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Letter from Director Kathryn Bigelow

[Screenwriter Christopher Kyle and I] flew to Moscow together to conduct an interview of our own with this aging Russian hero, Captain Zateyev—only to learn shortly after we arrived that he had died just two weeks earlier. We were, however, welcome to meet with the captain’s widow, and so the next day we drove to the small apartment that she had shared with him an hour and a half outside of Moscow. ...

Antonina Zateyev was a beautiful, petite elderly woman with a face like a heart, her eyes still swollen from having cried for days. Despite the appearance of the rest of the building, her apartment was impeccably clean and orderly. In a position of honor was the armchair that had clearly once been his: The captain’s empty chair.

At first, like many of the people we met in Russia, Antonina was understandably suspicious. Like most Americans, ordinary Russians had been accustomed for years to thinking of anyone connected with the other superpower as a deadly enemy. Just the thought of an American coming into her home, much less a person who was going to turn the life of her late husband into a movie, was a bit much for her to absorb at first. So we began slowly, talking about her life. She and her husband had kept birds, which was a rarity in Russia. One little parakeet was flying around freely in the apartment as we talked, perching on the furniture.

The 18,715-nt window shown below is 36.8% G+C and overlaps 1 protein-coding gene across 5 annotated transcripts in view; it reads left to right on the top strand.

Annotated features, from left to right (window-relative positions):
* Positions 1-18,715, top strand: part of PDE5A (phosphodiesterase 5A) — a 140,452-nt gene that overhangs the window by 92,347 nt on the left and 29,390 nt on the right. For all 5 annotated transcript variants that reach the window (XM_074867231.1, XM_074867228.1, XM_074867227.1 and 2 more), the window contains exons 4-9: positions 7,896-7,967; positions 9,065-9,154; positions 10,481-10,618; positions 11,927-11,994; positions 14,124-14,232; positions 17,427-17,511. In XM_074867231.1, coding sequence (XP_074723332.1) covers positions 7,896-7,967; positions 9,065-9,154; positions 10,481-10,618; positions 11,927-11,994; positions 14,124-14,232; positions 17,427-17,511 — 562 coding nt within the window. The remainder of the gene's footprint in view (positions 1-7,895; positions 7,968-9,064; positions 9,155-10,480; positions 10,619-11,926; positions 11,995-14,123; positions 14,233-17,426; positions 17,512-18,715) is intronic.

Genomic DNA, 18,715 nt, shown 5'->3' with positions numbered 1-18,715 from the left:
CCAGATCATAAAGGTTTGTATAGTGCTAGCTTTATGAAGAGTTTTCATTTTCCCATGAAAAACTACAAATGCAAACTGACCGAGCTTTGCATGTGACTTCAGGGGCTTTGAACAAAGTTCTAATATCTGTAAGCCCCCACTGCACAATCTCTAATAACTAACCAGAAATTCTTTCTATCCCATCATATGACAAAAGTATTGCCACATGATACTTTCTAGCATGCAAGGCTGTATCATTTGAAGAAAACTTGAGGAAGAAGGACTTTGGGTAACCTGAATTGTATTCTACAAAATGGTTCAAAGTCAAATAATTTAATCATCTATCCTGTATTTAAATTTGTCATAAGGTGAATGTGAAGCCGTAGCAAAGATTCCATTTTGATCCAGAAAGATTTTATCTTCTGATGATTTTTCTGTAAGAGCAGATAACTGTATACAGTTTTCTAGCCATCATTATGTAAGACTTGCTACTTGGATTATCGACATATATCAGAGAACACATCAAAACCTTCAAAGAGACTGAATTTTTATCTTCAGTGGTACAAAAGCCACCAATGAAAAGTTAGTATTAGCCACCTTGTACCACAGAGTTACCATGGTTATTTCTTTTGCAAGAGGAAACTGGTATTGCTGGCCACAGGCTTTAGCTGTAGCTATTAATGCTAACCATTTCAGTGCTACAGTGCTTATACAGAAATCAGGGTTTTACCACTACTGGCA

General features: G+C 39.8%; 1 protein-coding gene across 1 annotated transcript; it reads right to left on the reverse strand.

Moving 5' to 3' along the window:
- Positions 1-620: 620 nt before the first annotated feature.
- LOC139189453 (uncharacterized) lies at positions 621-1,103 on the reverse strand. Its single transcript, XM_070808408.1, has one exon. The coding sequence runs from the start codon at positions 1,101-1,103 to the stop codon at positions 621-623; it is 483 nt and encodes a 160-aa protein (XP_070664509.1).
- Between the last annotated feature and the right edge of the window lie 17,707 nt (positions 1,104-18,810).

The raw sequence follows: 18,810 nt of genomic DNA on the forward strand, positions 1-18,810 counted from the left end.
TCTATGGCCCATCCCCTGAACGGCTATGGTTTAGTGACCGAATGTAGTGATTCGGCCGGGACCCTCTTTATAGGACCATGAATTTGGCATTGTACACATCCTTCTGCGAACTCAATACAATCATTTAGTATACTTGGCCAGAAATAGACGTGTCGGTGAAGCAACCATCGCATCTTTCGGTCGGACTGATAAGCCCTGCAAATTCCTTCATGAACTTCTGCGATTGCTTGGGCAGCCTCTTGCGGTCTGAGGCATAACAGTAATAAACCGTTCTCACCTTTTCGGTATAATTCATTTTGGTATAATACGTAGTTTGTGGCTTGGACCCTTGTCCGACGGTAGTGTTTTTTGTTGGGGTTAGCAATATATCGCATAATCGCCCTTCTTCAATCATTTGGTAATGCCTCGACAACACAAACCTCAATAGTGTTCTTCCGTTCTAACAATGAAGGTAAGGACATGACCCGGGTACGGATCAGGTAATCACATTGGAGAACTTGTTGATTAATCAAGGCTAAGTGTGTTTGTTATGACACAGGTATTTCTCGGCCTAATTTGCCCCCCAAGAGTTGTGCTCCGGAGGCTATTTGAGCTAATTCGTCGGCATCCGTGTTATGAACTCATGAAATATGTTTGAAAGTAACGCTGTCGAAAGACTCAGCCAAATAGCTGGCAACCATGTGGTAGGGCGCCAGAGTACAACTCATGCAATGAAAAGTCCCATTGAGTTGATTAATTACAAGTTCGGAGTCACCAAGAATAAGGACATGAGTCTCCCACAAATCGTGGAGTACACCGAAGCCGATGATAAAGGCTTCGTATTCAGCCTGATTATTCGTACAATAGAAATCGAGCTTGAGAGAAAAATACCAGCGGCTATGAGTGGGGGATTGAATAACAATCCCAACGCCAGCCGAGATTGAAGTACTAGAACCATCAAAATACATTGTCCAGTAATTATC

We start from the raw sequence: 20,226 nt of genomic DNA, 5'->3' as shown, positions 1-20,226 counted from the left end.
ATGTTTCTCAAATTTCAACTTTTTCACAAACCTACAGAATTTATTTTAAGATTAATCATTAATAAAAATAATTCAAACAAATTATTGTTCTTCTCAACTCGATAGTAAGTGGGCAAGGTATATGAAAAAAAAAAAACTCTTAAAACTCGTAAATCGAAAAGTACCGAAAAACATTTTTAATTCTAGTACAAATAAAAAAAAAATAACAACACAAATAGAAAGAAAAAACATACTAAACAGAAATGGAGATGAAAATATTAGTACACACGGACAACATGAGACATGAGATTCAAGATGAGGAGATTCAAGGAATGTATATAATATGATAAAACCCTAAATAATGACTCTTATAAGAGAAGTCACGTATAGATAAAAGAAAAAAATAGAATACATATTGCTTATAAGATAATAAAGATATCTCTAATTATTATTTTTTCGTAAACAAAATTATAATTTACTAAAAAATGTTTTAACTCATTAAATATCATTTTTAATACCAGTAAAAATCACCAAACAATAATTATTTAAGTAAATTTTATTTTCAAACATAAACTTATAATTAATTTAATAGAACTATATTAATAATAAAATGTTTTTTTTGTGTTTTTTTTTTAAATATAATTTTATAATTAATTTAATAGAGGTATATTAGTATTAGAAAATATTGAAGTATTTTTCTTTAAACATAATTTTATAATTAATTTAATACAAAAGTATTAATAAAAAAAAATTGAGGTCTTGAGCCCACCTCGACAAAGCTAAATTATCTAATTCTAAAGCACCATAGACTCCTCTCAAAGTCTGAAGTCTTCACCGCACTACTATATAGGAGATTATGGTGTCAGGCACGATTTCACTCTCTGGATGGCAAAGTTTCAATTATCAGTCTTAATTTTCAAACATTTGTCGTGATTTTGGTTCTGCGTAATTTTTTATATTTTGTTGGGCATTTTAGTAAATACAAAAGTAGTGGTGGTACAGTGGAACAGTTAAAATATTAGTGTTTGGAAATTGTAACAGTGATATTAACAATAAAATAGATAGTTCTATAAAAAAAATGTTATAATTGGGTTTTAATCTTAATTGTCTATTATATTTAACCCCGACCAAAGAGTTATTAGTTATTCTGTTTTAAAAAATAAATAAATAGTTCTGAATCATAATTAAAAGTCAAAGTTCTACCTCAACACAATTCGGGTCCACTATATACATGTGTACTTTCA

Antonina told us many stories about the captain and about their life together that helped us to form a clearer mental picture of the man: about their deep love and respect for each other, but also about his severe self-discipline and his unyielding sense of duty. “He was like an honored guest in his own home,” she said, with a sad smile. And as a parting gesture she removed the black ribbons of mourning from a large framed portrait photograph of the captain and handed it to me. It was an astonishing gift and a profound symbol of the trust she had decided to place in us.

As I was leaving Antonina’s apartment, still trying to reassure her that I really did want to capture the reality of this man, she just took me into her arms and started sobbing: “You must tell his story, you must tell his story.” From that moment on, all bets were off. Nothing could stop us. Not even the vagaries of Hollywood.




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